Ali was victorious because he correctly assessed his strengths and weaknesses and developed a way to tire Foreman out before delivering the knockout punch.
My plan for getting back to where I was when I had just finished the Big & Loud therapy sessions is to have this become a daily scheduled event. I have purchased boxing equipment and will set up an exercise/boxing room in mu garage. Below are a few pictures that show its development.
Healthy sense of Humor/Laughter
I was pleasantly surprised that experts agree that a healthy sense of humor and laughing often and loudly are healing and will help us overcome Parkinson’s. I enjoy laughing and making others laugh and from reading Ali’s autobiographies he had a wonderful sense of humor.
Facing almost impossible odds of winning, Ali, demonstrated his sense of humor, telling reporters, “I’ve done something new for this fight. I done wrestled with an alligator, I done tussled with a whale; handcuffed lightening, thrown thunder in jail; only last week I murdered a rock, injured a stone, hospitalized a brick; I’m so mean I make medicine sick” [1. Fn.]
Now that I know how important laughter is, I plan on setting time aside to laugh often, and loudly.
First. I will make fun of myself. I will have an unlimited source of idiotic things to laugh about.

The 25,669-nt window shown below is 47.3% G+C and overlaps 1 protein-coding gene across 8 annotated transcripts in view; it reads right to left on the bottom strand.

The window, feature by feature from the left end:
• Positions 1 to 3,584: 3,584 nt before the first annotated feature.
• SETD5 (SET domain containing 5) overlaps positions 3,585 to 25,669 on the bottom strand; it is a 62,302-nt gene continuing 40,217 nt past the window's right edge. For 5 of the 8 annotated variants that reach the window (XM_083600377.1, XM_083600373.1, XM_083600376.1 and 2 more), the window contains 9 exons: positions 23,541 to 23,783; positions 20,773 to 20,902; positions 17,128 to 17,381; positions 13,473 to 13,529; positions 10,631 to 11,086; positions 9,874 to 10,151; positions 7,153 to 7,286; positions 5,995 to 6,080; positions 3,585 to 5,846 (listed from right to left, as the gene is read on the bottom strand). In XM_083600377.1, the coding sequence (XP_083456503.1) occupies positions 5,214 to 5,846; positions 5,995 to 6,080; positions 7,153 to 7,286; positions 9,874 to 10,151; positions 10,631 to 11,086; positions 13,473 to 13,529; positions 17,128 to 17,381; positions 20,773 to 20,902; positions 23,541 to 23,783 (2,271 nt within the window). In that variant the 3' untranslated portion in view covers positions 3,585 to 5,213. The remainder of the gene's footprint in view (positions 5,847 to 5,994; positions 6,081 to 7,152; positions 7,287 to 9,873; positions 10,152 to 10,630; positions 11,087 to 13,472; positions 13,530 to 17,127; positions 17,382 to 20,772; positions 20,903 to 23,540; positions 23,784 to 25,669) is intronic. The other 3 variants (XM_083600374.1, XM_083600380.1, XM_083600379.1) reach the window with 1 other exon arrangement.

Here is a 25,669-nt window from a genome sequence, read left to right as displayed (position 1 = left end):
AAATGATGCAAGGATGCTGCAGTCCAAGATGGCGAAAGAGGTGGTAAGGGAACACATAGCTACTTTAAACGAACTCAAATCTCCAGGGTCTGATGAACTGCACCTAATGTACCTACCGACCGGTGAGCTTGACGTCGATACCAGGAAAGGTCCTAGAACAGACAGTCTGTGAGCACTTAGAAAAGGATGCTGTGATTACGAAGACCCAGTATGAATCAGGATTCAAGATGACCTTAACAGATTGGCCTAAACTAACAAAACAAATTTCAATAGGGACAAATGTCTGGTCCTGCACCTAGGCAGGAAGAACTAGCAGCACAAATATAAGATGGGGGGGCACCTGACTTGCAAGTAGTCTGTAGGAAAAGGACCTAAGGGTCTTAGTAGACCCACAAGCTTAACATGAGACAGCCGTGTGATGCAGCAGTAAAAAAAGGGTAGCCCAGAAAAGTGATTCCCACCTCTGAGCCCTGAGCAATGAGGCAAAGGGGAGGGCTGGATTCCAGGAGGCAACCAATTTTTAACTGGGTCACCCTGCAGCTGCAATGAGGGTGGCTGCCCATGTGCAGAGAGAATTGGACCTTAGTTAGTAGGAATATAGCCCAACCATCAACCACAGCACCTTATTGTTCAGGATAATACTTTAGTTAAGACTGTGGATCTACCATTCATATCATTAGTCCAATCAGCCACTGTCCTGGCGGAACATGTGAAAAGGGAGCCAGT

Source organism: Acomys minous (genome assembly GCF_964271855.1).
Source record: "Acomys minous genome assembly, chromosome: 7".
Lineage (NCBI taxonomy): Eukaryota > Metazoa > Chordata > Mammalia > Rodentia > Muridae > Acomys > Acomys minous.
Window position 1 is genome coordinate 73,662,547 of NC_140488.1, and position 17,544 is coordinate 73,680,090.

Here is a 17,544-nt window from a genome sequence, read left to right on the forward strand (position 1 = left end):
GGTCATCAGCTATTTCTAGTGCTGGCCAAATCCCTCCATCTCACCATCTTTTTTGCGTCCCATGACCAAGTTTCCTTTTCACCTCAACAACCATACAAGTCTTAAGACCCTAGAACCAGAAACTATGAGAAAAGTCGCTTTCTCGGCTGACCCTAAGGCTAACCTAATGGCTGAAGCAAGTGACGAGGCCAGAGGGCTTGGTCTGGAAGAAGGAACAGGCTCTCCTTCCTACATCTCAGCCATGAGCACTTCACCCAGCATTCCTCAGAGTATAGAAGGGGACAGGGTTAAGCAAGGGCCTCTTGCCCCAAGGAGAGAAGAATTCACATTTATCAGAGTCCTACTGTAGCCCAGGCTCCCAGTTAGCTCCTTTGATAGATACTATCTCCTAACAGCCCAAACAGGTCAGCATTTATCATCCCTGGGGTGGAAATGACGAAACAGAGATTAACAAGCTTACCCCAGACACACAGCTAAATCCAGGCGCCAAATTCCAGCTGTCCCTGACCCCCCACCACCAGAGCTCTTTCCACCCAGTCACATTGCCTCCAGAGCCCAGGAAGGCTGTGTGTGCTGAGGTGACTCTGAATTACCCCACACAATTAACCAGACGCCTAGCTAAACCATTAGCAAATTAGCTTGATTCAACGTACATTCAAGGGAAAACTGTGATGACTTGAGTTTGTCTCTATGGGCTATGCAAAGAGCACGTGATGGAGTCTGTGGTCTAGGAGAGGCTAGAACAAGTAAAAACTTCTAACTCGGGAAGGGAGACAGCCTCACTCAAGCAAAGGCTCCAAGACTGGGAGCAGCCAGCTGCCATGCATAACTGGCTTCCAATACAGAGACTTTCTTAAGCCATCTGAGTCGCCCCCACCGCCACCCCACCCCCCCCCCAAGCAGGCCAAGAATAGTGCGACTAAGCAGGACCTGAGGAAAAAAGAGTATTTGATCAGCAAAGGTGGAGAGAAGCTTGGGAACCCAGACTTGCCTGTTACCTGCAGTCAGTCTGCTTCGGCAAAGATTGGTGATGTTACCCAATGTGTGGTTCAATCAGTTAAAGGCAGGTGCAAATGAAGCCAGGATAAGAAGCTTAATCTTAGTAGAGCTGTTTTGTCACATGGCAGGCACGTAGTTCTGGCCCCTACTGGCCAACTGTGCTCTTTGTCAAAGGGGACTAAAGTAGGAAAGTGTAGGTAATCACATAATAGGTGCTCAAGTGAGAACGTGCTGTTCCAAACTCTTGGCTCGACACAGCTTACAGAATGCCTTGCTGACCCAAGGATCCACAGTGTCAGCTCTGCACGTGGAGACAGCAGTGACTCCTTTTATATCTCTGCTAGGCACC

Second. With You Tube, and streaming services, I can watch anything I want to anytime I want to. Old favorites: I love Lucy, Animaniacs, Looney Tunes, Young Frankenstein, What’s up Doc? etc. New Favorites: Ghosts, Young Sheldon, Schitt’s Creek, Curb your Enthusiasm, etc. Satellite Radio has a number of stations dedicated to comedians which I listen to when I drive.
Finally, I love to read and plan on reading blogs, books, magazines, etc.
Life is pretty absurd. If you cannot find something to laugh about you aren’t paying attention. (I realize that Life is also tragic, majestic, holy, etc. Where you focus will make a difference. There’s a time to laugh and a time to cry, a time for anger and an appropriate time for every emotion. Lately my dominant emotion has been Anger. I would rather laugh than curse. )
This week’s humorous story:
Once when Muhammad Ali was flying on a commercial jet the flight attendant noticed his seat belt wasn’t fastened. She said, “Please fasten your seat belt.” Ali responded, “Superman doesn’t need a seat belt. She leaned over and said, “Honey, Superman doesn’t need an airplane either.” [3 pg.83]
- Muhammad Ali, WikipediA, htts://en.m.wikipedia.org
- MUHAMMAD ALI the GREATEST, My Own Story, by, Muhammad Ali with Richard Durham. C. 1975, Graymalkin Media Pub.
- The Soul of a Butterfly, Reflections on Life’s Journey, by Muhammad Ali and Hana Yasmeen Ali, c. 2004 by Muhammad Ali Family Trust. Pub. Simon & Shuster, N.Y.
- By Abraham N, Lieberman, M.D. and Frank L. Williams, pg.76
- All You Can Do is Do What You Must, Living with Parkinsons Disease, by Ira Fried, c. 2017